When French writer Gaston Leroux’s novel The Phantom of the Opera (Le Fantôme de l'Opéra) was being released back in 1909, it’s unlikely the author could have ever imagined that his tortured, romantic antagonist could be, well, funny. Even Lon Chaney’s seminal performance as the character in The Phantom Of The Opera (1925) during the height of Universal’s movie monsters didn’t allude to that reality. It wasn’t until Andrew Lloyd Webber’s musical adaptation debuted in 1986 and continued to infiltrate popular culture as one of the most successful stage productions of all time with box-office receipts of over $6 billion and a global audience of an estimated 130 million people that the possibility started to arise in earnest. Michael Crawford originated the role of The Phantom both on West End and Broadway, with the inherent nature of both the medium and Lloyd Webber’s music leading to theatrics that became iconic to the point of parody.
The Phantom was a B-list Universal movie monster at best, Chaney a significant performer but that character paling in comparison to the more showy Wolf Man or Dracula or Frankenstein’s Monster. All of these horror movie archetypes got dusted off and given the family friendly treatment for Adam Sandler’s Hotel Transylvania franchise. The animated series features the voicework of Sandler as Count Dracula, with his roster of regular accomplices filling out the rest of the cast like Kevin James, Steve Buscemi and David Spade. Consisting of three films (and more in production) that have grossed more than $1.3 billion on a budget of $245 million, graphic novels and shorts, the Hotel Transylvania franchise has been one of Sandler’s most successful all-ages entertainment pivots. Although it is set within a classically horror universe, the characters and scenarios are designed to be distinctly comedic: enter from a swinging chandelier, The Phantom.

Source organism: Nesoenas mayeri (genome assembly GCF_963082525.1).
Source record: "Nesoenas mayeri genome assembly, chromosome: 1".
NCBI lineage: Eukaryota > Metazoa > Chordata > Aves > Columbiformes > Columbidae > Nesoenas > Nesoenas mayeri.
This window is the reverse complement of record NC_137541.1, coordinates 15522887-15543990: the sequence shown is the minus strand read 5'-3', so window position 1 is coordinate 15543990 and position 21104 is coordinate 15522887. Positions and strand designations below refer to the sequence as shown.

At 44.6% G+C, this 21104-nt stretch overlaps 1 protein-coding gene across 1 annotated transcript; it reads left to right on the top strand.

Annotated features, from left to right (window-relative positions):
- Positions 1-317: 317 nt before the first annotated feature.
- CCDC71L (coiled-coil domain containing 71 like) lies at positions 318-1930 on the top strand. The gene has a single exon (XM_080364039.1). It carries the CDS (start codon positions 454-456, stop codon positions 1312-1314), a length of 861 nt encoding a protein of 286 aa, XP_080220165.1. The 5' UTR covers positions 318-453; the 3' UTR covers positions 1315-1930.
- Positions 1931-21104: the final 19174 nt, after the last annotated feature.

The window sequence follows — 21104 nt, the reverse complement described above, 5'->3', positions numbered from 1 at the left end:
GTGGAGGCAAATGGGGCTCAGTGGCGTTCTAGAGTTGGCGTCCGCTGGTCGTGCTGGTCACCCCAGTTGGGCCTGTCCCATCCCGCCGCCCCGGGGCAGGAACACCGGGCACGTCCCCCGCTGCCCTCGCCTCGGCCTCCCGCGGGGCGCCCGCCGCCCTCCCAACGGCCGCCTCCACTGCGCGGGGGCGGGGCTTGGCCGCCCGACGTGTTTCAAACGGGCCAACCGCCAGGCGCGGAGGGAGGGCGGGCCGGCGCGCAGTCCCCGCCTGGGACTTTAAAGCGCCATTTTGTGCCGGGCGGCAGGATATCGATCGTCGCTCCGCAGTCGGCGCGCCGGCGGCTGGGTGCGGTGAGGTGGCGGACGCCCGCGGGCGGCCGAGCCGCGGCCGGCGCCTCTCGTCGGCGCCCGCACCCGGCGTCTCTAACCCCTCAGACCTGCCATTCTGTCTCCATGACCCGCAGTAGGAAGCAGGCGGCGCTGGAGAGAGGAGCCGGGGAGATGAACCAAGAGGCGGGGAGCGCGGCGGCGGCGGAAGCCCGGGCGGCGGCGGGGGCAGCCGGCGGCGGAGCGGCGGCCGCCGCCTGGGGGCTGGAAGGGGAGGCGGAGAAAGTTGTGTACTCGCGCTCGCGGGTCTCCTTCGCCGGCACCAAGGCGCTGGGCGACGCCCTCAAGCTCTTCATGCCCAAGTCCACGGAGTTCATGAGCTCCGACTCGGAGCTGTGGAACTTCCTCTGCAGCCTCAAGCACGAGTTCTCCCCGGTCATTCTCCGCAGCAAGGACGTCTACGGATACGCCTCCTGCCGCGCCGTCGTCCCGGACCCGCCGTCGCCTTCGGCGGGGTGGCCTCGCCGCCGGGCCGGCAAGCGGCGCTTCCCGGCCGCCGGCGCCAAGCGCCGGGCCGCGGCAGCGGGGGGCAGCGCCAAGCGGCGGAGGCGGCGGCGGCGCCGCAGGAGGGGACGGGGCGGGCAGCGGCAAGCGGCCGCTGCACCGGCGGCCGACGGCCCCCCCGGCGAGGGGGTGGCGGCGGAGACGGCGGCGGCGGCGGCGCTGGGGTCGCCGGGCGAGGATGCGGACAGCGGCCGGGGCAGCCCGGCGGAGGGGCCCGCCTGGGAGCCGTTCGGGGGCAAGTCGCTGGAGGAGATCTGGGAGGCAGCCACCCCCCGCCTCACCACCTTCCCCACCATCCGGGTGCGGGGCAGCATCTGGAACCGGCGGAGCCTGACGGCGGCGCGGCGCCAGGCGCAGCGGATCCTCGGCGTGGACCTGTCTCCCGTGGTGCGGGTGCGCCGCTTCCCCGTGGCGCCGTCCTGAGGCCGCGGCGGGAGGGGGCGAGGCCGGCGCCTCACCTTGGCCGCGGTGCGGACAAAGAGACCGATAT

Voiced by Saturday Night Live (1975–present) alum Jon Lovitz, the character first appears in Hotel Transylvania 2 (2015) as the resident musical guest of the establishment in the title. The Phantom doesn’t speak his lines of dialogue, instead he theatrically and moodily sings every one of them. So when Mavis (Selena Gomez) is asked by her in-laws how her mother died and she replies “she was killed by angry humans”, the camera cuts from a wide shot at the dinner table to a close up of The Phantom in the foreground as he croons “awkward”. It’s one word, but the execution is layered as it first pays homage to Lovitz’s famous SNL characters Master Thespian and pathological liar Tommy Flanagan whose delivery of lines like “acting, thank you!” were over the top and drawn out. Yet it also winks at the evolution of The Phantom as a character from Leroux’s Gothic vision on the page to Lloyd Webber and Crawford’s stage version that has become the dominant portrayal. So much so that The Phantom – despite being over a hundred years old and the musical having been around for more than three decades – still endures as a comedic character, with viral TikTok memes and Chris Fleming parodies that lean just as hard into the theatrically as Lovitz’s execution of “awkward”.
– Maria Lewis
This essay was written for Edit Line
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